Tuesday, 09 October 2007

Under the Weather : Origin and Meaning

As it most cases the meaning is not a problem. Usually used to imply that one is not feeling well or things are not going well, drunk etc.
Most references I could find refer to seasickness. During bad weather passengers would get sick due to the rocking and rolling of the ship. Passengers would go below deck to avoid the bad weather, and where the rocking and rolling was slightly less. Therefore under the storm, or bad weather.
Another reference is also to terms nautical, namely “under the weather bow” which is at the sharp end of the ship that takes the brunt of the storm, and could make one seasick.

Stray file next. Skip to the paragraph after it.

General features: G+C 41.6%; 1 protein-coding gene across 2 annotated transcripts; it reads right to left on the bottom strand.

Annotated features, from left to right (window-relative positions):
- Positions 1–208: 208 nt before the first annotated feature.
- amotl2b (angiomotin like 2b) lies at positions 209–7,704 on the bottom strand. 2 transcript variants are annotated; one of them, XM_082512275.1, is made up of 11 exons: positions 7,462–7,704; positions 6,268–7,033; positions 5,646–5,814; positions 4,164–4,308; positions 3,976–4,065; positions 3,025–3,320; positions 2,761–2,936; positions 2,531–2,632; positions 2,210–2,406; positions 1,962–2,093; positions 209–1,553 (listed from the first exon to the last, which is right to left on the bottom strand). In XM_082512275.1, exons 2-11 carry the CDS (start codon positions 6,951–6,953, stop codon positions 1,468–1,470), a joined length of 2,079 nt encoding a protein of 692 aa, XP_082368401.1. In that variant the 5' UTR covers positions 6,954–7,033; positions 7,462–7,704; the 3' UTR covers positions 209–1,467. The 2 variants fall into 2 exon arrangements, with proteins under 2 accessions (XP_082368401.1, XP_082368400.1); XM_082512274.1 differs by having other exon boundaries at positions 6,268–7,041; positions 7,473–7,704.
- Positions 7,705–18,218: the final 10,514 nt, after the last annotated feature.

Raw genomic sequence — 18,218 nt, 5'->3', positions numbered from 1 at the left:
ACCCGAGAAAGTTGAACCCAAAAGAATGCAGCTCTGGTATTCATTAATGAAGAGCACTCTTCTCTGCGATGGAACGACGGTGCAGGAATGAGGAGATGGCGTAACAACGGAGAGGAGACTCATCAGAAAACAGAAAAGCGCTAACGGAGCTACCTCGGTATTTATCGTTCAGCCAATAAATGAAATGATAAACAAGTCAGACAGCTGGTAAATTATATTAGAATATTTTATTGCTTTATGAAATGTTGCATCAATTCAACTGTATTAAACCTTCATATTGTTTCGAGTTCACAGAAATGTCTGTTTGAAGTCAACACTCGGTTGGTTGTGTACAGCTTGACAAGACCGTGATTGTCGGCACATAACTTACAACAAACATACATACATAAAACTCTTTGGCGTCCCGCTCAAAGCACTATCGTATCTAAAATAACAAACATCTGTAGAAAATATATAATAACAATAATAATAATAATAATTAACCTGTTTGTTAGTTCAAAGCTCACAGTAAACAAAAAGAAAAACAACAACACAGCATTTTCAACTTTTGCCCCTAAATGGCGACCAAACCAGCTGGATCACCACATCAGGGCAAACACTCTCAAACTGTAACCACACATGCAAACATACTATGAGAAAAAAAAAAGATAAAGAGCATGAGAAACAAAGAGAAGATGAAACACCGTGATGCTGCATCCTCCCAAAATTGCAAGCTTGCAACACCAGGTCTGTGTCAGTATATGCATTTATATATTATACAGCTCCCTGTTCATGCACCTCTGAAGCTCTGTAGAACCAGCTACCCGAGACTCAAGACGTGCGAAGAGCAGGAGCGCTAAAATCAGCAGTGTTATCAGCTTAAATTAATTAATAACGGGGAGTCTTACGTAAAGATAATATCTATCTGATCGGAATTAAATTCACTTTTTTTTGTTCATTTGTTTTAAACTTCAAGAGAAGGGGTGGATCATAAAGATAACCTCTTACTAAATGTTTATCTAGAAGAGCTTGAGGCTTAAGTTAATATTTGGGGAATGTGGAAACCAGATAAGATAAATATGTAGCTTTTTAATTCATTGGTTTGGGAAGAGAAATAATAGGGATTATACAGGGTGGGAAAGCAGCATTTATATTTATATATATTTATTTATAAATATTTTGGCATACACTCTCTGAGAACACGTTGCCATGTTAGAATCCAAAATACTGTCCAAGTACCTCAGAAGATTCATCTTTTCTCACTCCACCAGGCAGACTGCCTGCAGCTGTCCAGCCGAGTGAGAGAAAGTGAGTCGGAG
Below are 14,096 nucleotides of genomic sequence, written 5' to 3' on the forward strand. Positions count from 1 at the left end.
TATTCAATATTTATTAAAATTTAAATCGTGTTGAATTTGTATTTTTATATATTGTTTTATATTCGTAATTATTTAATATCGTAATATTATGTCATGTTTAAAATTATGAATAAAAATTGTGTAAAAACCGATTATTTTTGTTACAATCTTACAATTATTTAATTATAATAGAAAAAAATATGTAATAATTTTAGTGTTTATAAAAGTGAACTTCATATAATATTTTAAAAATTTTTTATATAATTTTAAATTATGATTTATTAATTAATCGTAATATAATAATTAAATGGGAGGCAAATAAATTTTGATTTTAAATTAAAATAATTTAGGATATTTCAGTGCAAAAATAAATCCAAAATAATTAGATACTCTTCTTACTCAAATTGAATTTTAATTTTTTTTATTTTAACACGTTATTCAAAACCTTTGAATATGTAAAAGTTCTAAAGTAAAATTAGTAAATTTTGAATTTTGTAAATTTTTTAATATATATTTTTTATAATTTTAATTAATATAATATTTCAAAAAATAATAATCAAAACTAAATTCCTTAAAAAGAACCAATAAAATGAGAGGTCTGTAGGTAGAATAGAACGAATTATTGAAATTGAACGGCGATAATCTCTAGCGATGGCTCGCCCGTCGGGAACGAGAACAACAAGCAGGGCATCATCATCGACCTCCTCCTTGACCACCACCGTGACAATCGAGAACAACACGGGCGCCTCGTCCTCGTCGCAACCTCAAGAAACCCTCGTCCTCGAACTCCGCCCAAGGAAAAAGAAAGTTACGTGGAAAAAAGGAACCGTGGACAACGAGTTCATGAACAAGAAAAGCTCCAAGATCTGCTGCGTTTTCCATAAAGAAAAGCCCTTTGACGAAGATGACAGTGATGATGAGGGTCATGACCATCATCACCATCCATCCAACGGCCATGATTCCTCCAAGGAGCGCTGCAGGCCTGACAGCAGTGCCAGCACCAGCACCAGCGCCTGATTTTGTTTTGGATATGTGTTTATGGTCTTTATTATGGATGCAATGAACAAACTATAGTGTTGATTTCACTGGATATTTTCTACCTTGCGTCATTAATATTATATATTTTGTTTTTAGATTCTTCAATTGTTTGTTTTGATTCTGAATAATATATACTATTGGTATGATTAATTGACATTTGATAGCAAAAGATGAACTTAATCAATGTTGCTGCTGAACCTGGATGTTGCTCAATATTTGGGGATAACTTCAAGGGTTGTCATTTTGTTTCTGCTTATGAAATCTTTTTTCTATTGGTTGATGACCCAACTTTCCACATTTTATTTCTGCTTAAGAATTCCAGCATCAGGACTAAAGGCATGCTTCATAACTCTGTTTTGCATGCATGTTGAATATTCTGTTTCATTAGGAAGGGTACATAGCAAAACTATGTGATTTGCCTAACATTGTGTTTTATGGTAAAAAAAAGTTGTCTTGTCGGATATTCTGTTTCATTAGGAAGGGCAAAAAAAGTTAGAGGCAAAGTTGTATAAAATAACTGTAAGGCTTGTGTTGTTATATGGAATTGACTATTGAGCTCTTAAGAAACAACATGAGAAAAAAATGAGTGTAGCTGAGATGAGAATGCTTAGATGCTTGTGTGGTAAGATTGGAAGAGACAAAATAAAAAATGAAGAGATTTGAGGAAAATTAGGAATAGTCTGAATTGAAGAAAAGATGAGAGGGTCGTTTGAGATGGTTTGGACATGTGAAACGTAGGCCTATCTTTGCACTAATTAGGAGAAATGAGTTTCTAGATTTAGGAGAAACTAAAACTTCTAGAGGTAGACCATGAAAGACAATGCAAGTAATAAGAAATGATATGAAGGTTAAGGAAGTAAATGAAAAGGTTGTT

Anne made me think about this one


aniceplaceinthesun.blogspot.com said...

Thank you Graham! I have been wondering about the origin of this expression since yesterday! In addition, I love your Mark Twain quote, he is one of my favorites. :))

Be sure and have a great evening!


P.S. I'm over the weather now! :))

Anne said...

Thanks kindly! We were discussing this at work this morning and your blog post was very helpful. The Internet's amazing, isn't it?!

Anonymous said...

Thank you for the kind comment, nice to have a real comment now and then instead of the marketing spam